Issues Rooted in STEM

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Issues Rooted in STEM

By: Hayley Johnson

Have you seen this?

This is a new (2017) Lego set that was released just this year honoring important women in NASA history. Nancy Grace Roman, Margaret Hamilton, Sally Ride, and Mae Jemison. What’s interesting is that these women all made strides in NASA in before 1993. It is nearly 24 years later and this is one of the first Lego sets that showcases solely important women in STEM (or solely important women in any aspect). A children’s toy company getting this out into the hands of today’s youth is a great way to bring attention to women in STEM, but this should’ve happened many years ago.

This shows that while we are finally starting to bring forth the issue of women not representing STEM fields as much as men, we still have so much more to do. Spreading awareness and encouraging our children and students is the best way to ignite the fire.

To put it in perspective:

-Women comprise of 48% of U.S. workforce, yet only 24% of STEM workers.

-Rosalind Franklin played a role in the the discovery of the DNA structure, yet was not credited at the time Watson and Crick received the Nobel Prize in 1962.

-UK patent applications review revealed that 94% of inventions in the field of computing, 96% in automotive applications and mining, and 99% in explosives and munitions, were by men

-Of first-time college freshmen interviewed in 1996 by the Higher Education Research Institute, 20% of men planned to major in computer science and engineering, while only 4% of women planned to.

-A large number of women graduate in STEM subjects but fail to move onto a STEM career compared to that of men in 2012 (Scotland).

Key Terms

Equality, inspire, engage, inform, inquire, advance, women, intelligence, empower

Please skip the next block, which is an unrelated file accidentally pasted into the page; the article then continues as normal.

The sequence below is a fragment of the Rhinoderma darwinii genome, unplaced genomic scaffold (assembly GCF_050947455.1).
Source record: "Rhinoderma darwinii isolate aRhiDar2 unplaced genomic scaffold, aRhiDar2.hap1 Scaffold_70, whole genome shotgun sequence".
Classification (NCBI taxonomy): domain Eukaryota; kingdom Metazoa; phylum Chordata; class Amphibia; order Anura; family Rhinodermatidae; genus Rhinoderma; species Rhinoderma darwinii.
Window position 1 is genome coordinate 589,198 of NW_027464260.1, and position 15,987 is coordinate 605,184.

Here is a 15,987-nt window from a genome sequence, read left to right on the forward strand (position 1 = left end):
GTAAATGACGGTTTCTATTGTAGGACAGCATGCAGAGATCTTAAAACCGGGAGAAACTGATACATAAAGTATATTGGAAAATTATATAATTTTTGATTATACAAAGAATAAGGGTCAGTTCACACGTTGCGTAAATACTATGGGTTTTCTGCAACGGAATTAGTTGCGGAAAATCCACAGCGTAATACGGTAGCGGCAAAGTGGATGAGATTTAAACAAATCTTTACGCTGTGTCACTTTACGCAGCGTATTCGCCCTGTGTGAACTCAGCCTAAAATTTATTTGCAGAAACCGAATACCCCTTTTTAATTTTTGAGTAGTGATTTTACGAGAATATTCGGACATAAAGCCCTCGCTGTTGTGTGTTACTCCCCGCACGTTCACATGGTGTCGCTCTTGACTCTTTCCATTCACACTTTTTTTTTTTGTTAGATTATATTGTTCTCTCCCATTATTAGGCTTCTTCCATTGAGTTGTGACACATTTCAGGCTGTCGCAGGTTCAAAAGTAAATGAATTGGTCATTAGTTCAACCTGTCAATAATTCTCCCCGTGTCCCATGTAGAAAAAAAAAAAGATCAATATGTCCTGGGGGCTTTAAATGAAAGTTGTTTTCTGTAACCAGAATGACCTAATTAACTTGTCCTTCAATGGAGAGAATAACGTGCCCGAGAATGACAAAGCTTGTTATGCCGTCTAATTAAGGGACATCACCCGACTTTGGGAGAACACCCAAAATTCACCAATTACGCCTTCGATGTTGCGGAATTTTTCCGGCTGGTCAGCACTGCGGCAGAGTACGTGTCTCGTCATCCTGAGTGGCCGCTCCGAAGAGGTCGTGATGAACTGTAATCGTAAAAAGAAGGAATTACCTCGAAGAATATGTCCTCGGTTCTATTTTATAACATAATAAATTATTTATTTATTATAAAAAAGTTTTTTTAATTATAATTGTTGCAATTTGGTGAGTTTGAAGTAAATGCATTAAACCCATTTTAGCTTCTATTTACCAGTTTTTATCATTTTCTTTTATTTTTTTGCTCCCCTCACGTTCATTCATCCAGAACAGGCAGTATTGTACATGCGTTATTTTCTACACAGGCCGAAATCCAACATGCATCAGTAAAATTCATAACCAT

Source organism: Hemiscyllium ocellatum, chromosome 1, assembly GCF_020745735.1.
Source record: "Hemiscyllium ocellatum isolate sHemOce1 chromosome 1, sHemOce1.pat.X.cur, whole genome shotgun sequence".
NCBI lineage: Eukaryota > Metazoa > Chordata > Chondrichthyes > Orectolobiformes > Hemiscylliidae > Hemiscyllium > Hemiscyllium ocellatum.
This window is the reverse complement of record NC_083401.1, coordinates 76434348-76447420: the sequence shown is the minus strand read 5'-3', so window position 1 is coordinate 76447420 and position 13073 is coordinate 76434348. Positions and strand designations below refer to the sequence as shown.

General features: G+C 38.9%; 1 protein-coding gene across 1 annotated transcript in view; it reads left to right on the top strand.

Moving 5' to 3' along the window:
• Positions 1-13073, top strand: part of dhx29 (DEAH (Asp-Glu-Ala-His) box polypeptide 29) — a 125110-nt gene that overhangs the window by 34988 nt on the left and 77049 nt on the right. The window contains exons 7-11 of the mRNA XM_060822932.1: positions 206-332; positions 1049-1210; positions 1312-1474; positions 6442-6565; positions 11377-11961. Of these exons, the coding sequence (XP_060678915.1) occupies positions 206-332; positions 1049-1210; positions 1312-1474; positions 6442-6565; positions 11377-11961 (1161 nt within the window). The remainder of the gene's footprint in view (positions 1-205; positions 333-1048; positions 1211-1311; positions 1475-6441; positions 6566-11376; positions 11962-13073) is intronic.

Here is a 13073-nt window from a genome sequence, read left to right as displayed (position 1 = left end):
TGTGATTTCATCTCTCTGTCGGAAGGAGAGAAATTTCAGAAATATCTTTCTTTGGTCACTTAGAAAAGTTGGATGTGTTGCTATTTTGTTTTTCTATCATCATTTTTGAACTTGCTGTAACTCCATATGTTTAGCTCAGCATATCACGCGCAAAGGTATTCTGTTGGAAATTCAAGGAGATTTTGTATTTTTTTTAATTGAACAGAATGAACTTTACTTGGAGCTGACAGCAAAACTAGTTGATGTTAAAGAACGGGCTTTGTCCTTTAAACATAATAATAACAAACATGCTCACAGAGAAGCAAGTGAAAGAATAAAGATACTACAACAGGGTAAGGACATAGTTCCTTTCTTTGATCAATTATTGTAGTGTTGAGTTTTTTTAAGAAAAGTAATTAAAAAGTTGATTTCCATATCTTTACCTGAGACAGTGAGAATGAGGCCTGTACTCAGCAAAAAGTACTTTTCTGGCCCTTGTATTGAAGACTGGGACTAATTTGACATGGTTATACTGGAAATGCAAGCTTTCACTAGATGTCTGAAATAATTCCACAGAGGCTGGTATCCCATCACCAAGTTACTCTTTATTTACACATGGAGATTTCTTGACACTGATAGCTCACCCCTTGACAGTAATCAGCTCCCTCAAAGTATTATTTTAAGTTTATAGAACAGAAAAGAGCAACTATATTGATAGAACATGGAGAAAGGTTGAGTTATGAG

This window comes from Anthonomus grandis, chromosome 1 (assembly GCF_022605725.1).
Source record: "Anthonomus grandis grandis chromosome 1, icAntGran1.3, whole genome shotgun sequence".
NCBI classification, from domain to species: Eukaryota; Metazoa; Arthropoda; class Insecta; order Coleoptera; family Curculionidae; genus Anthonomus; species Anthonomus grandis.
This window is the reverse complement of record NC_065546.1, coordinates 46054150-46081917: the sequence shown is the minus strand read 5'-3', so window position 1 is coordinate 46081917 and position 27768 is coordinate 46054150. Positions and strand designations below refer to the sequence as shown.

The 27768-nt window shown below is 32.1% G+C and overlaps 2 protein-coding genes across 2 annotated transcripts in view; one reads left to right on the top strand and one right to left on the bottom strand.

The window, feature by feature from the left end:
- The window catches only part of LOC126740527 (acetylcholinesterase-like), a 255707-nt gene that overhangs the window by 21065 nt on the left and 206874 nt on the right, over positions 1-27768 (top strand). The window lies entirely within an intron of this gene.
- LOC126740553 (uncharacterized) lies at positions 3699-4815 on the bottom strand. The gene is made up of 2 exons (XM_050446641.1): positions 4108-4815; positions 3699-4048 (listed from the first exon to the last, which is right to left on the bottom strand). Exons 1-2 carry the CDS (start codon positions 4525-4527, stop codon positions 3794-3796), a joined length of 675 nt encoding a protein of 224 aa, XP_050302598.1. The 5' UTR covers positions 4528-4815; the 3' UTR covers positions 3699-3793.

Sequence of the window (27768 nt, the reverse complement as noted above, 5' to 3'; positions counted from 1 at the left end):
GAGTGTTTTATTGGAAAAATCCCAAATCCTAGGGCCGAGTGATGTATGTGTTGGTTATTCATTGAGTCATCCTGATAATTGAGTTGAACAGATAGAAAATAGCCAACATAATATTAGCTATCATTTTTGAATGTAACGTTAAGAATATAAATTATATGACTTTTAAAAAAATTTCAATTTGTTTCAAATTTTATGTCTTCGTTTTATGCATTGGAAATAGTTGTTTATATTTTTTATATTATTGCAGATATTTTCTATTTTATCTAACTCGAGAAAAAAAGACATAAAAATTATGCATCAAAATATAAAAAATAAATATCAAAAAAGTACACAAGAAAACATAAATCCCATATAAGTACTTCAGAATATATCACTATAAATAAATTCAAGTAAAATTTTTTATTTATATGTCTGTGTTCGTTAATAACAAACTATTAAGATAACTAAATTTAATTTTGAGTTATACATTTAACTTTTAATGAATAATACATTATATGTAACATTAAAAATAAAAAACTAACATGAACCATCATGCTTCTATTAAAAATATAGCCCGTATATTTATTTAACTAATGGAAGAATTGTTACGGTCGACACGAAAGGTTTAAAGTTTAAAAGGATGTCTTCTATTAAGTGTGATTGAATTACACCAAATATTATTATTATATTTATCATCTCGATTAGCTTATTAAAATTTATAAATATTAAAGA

Additional evidence:

^US Census Bureau’s data on the divide of gender’s in common careers. Take note of the jobs at the bottom end of the list (80%+ women) versus the top (80%+ men)

Why So Few? Women in Science, Technology, Engineering, and Mathematics

^This article discusses the issue of under-representation of women in STEM careers and gives more insight on what you can do to ignite a change in these statistics.

^A woman with a career in STEM speaks about how she feels sh is a rarity, and why that should change.

^An interesting perspective on reforming the phrase “weather girl” to refer to female meteorologists. Weather girl degrades the fact that she has a STEM major and is a scientist. 

*How can we make strides to change this inequality?*

As an Educator:

Engage: Take the time to research information and statistics on women in STEM. Provide your students with this information frequently to spark interest and raise awareness. You can also hold class discussions about what students want to do in the future and what they are interested in. Take their feedback and find summer programs or scholarships they can apply for to help get them started.